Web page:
2. Community Service: With adult help, youth engage in community service projects and reflect on what the experience was like for them.
  3. Community Development: Youth identify a need or issue, take action, engage adults and other youth in the process, and make meaningful change in the community.

In the early years, youth are engaged in direct and indirect service in their communities. They learn about opportunities for service that are available to them by visiting service providers in their neighborhoods. They learn and practice a community mapping process in their community.

In the latter years, youth are shown how to assess the needs of a community and to identify actions that meet those needs. They are engaged in recruiting sponsors, soliciting resources, and organizing their own projects. They organize younger C5 participants to assist with these projects. Emphasis shifts to serving communities beyond their own as part of the C5 Bridges and the Road to College programs.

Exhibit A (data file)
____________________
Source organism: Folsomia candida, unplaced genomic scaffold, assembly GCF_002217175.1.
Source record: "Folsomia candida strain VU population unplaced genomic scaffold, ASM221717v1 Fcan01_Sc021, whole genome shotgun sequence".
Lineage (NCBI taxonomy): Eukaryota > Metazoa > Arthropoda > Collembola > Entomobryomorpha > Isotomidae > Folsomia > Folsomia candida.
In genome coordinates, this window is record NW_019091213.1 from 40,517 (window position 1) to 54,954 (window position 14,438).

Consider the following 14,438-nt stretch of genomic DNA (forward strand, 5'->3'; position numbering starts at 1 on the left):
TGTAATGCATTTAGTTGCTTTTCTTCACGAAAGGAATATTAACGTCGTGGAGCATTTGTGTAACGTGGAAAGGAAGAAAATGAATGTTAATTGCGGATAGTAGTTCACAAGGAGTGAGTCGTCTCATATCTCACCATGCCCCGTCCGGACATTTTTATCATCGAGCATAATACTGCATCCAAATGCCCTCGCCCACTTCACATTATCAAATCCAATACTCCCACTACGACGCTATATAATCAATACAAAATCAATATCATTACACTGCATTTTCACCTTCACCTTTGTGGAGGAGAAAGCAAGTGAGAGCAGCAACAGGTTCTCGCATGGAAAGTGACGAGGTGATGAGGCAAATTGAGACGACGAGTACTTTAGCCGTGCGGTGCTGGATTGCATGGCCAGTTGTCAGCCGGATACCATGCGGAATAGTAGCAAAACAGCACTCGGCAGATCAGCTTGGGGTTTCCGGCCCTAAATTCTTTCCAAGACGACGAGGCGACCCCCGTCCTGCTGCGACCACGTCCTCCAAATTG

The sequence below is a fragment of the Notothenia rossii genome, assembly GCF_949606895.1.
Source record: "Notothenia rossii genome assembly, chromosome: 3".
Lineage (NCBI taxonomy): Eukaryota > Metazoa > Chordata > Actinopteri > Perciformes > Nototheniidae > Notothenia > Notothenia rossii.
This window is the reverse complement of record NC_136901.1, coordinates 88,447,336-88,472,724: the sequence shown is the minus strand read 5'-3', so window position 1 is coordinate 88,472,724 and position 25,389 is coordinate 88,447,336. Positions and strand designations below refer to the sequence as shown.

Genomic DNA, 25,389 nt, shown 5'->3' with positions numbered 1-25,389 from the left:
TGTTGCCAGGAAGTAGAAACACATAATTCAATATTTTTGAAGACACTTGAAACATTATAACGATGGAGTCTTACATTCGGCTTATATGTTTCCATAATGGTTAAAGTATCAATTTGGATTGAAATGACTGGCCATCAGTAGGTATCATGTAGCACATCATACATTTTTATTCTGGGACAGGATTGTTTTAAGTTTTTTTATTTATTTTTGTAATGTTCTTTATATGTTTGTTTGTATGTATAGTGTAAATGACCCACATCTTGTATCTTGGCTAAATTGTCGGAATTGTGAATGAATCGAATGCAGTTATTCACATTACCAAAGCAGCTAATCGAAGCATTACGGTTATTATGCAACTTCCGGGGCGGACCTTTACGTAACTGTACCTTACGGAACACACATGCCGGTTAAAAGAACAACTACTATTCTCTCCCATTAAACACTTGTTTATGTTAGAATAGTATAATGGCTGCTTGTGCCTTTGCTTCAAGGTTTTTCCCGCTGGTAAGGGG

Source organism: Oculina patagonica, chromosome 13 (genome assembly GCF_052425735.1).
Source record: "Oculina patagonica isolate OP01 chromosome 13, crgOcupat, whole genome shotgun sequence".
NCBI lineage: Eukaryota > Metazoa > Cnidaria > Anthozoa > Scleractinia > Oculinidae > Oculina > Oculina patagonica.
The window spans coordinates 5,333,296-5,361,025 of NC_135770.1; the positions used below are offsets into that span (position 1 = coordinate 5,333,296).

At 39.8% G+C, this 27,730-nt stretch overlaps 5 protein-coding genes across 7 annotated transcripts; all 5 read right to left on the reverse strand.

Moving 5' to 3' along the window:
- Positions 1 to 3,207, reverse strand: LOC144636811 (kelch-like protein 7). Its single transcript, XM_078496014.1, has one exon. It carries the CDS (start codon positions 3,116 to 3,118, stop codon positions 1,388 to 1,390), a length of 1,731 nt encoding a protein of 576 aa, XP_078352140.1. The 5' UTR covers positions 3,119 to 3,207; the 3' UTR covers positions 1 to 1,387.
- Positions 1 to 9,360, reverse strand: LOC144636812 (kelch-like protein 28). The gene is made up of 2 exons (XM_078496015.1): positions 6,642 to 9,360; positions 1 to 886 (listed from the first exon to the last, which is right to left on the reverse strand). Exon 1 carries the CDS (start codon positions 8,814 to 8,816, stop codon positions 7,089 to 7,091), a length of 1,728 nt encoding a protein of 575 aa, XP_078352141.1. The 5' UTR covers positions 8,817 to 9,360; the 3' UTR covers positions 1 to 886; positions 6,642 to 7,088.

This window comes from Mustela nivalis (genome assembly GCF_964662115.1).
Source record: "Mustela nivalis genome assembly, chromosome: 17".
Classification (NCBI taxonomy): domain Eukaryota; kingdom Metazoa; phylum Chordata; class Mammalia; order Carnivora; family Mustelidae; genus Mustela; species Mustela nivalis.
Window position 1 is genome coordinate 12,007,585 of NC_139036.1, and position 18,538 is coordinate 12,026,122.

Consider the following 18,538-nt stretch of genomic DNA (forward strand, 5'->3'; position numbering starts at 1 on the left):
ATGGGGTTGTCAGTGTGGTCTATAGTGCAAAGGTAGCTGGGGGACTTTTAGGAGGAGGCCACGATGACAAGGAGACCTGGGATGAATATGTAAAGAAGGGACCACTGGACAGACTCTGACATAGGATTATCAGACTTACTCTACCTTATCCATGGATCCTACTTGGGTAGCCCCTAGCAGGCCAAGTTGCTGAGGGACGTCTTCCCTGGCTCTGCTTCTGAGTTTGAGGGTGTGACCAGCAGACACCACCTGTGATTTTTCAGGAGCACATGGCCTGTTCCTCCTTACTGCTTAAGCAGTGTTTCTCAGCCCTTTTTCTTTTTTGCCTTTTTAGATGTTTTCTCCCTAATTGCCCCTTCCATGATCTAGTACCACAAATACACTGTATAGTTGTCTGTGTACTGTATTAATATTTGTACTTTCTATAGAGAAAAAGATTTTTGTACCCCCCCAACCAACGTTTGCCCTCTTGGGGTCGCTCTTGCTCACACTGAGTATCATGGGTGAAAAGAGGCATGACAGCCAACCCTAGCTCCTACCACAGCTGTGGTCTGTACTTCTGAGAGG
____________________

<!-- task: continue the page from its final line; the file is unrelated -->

Youth are introduced to advocacy as a means to changing their community. In their last year in the program, participants are invited to design a “Medallion” project that addresses a community issue that is significant to them and utilizes leadership and community action skills they have gained over their four years in the program. Over the course of the five years participants engage in over 200 hours of Community Service as a part of the C5 program.